Impacts of pesticides on health

Pesticides are poisons and, unfortunately, they can harm more than just the “pests” at which they are targeted. They are toxic, and exposure to pesticides can not only cause a number of health effects, but is linked to a range of serious illnesses and diseases in humans, from respiratory problems to cancer.


Exposure to pesticides can occur in many ways. Exposure can occur in agriculture, through the treatment of crops, plants and grain stores. It can occur in forestry, gardening, professional and domestic pest control and through the spraying and use of amenities e.g. our parks, pavements and playgrounds. Exposure can also occur through the treatment of wood with preservatives, the treatment of boat hulls with anti-fouling agents, and the treatment of livestock with anti-parasitic preparations, e.g. sheep dip etc. In addition, pesticide residues found on, and in, our food also puts us at risk.

Impacts on Women and Children

What is a carcinogen?
Farm workers spraying field with pesticides

Should you be concerned?

Acute toxicity

Pesticides can be acutely toxic. This means that they can cause harmful or lethal effects after one single episode of ingestion, inhalation or skin contact. The symptoms are evident shortly after exposure or can arise within 48 hours. They can present as:

  • respiratory tract irritation, sore throat and/or cough
  • allergic sensitisation
  • eye and skin irritation
  • nausea, vomiting, diarrhoea
  • headache, loss of consciousness
  • extreme weakness, seizures and/or death

Long term (or chronic) toxicity

Pesticides can cause harmful effects over an extended period, usually following repeated or continuous exposure at low levels. Low doses don’t always cause immediate effects, but over time, they can cause very serious illnesses.

Long term pesticide exposure has been linked to the development of Parkinson’s disease; asthma; depression and anxiety; cancer, including leukaemia and non-Hodgkin lymphoma; and attention deficit and hyperactivity disorder (ADHD).

Asthma pump

Endocrine disruptors

The term endocrine disruptor refers to substances that interfere with hormones and hormone balance. Hormones are the chemical messengers of the body. They are necessary to regulate different functions, in particular growth and reproductive functions.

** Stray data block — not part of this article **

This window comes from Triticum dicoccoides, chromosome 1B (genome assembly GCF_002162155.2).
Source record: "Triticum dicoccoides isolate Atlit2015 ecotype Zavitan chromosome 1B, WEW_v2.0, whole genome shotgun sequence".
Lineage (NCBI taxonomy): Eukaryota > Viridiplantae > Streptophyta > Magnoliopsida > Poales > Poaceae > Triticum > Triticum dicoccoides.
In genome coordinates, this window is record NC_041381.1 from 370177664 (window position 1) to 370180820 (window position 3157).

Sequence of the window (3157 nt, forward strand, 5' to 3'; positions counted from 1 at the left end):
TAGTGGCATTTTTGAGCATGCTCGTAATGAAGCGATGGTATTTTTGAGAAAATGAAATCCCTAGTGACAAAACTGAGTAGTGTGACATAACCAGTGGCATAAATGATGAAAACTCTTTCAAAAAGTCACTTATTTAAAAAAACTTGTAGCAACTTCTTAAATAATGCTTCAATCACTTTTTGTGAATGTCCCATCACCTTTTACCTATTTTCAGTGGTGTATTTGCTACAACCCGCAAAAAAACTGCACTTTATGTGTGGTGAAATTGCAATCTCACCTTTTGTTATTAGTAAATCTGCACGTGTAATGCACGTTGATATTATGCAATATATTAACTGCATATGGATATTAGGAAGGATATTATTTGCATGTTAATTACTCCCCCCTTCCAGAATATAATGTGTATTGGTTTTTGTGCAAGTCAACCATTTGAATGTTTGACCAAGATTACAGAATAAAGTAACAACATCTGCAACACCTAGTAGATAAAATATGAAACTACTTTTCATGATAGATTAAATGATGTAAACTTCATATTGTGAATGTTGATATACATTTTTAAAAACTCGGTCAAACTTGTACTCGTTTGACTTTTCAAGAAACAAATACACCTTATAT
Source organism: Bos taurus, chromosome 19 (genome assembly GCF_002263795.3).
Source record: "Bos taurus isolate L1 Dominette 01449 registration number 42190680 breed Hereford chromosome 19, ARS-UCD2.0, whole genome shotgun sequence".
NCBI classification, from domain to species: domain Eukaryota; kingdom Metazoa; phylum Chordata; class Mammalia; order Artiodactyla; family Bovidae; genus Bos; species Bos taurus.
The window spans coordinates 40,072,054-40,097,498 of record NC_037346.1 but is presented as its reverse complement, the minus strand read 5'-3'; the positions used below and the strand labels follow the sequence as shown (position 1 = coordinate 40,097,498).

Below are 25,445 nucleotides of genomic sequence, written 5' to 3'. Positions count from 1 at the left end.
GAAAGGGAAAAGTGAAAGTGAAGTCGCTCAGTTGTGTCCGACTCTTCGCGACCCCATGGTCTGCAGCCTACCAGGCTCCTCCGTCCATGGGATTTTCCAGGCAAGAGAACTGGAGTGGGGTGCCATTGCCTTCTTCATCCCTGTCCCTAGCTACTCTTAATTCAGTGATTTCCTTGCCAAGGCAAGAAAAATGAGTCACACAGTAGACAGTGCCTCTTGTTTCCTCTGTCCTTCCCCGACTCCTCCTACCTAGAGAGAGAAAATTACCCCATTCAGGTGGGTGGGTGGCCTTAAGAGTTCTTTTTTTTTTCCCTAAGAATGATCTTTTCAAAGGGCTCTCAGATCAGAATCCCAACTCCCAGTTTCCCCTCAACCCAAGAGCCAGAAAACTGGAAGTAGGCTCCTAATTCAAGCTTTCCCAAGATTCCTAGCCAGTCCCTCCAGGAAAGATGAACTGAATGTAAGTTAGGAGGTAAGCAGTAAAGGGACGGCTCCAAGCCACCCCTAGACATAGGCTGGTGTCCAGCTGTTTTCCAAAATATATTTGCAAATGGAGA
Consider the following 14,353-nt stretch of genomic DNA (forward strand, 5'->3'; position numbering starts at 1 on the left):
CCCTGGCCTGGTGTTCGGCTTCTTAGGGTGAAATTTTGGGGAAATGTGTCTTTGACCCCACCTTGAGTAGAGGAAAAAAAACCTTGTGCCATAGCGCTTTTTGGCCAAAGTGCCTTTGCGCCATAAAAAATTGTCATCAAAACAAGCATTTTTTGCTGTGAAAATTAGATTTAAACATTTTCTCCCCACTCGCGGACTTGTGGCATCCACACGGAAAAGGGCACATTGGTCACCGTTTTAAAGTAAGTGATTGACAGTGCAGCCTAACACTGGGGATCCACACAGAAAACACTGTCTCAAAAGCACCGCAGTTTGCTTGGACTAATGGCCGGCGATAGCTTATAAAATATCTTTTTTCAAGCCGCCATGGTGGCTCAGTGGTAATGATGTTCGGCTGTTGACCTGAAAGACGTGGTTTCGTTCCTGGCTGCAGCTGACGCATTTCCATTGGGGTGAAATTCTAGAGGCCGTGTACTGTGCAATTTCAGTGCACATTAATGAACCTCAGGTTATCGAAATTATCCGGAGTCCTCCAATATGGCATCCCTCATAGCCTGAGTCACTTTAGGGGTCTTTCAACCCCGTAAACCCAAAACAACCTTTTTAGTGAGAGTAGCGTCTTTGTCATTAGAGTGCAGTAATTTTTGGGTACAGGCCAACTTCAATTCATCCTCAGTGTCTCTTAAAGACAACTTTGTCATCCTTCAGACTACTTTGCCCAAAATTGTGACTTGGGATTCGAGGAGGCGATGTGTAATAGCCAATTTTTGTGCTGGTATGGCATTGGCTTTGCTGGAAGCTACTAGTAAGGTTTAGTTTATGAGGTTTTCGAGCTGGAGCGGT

The endocrine effects can be activated by very low concentrations of chemicals. They can manifest as:

  • reduced semen quality with consequent decreased fertility, genital malformations, testicular and prostate cancer
  • early puberty, appearance of cysts in the ovaries, uterus anomalies, breast cancer, pregnancy complications with early abortions, decreased fertility
  • diabetes and obesity
  • neurological disorders, especially disorders in brain development, and degenerative diseases in the brain, such as Parkinson’s disease
  • hyper and hypo thyroidism and thyroid tumours.

Combined effects

Another problem is that the effect of an individual chemical can be enhanced or changed if it is combined with another substance. Every day we are exposed to a cocktail of chemicals and the fact is that nobody knows what effect this consistent low level exposure to such a mixture of chemicals is having on us. We are being experimented on.

Reducing and stopping our exposure to pesticides is our key aim. There is certainly no need to be using pesticides in the schools, playgrounds, streets and the open places where we work and play. You can help us do this by starting (or joining) a pesticide-free campaign in your own town or city.

Find out more about our Pesticide-Free Towns Campaign

Our Work

Tackling pesticide threat in Georgia

In 2016 PAN-UK worked with a partner organisation, Ecolife, to help the Ministry of Agriculture in Georgia identify hazardous pesticide practices and products in the country.

20% of respondents experienced signs and symptoms of pesticide poisoning over the previous twelve months, with some experiencing symptoms more than five times per year.

Tackling pesticide threat in Georgia
Find out more